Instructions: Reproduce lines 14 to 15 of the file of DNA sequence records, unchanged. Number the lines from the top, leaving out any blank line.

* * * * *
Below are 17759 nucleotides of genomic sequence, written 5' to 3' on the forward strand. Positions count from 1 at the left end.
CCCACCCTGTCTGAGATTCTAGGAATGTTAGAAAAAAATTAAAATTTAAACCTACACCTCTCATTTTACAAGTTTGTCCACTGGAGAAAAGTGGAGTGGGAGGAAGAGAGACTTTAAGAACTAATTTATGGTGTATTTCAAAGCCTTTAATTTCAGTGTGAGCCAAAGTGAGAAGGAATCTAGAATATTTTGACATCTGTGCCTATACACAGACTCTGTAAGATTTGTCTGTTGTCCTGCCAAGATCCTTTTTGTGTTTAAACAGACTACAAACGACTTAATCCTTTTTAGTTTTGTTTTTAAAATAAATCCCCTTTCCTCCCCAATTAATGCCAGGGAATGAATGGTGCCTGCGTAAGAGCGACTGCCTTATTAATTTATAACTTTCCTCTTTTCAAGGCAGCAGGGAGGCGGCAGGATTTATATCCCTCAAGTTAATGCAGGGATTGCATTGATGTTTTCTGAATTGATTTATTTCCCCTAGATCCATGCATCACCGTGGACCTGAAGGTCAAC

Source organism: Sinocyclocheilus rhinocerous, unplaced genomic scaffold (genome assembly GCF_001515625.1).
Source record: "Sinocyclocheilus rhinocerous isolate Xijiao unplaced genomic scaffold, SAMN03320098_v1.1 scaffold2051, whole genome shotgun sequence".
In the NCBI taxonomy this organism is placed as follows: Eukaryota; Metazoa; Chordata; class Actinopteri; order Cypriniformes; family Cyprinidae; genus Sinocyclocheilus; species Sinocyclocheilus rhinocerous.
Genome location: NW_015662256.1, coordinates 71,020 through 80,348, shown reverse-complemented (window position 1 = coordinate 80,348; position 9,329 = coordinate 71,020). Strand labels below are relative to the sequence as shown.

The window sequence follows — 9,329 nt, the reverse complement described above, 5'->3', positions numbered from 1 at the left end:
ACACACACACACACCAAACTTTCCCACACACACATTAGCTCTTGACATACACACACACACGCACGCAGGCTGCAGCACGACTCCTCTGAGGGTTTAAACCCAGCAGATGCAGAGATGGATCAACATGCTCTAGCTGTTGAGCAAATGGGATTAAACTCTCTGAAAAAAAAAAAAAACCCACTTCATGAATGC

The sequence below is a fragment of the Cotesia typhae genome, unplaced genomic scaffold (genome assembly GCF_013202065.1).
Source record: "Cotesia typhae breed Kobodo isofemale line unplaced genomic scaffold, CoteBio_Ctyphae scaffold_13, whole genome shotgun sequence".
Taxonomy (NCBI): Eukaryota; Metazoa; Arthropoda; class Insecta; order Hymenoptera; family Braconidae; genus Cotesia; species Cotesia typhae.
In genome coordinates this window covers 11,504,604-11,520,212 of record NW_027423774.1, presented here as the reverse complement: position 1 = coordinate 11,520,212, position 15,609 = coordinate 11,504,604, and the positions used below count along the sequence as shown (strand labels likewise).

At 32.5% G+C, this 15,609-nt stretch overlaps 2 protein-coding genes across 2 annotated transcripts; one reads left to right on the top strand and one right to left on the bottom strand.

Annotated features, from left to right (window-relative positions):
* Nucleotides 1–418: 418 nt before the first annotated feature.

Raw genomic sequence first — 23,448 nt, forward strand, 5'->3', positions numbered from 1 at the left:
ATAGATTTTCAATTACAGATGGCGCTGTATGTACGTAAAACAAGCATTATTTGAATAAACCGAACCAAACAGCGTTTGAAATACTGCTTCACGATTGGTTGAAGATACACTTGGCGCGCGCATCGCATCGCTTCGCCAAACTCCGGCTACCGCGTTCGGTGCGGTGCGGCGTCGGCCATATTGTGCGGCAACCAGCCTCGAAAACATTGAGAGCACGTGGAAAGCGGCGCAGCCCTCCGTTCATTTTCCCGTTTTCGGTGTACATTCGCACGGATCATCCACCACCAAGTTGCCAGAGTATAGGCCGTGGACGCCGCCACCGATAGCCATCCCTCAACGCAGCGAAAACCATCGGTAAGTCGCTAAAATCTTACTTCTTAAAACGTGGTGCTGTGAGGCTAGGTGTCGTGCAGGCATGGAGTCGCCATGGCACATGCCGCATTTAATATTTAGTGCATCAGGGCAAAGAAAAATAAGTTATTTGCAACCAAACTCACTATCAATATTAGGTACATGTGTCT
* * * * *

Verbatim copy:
Annotated features, from left to right (window-relative positions):
* Nucleotides 1–418: 418 nt before the first annotated feature.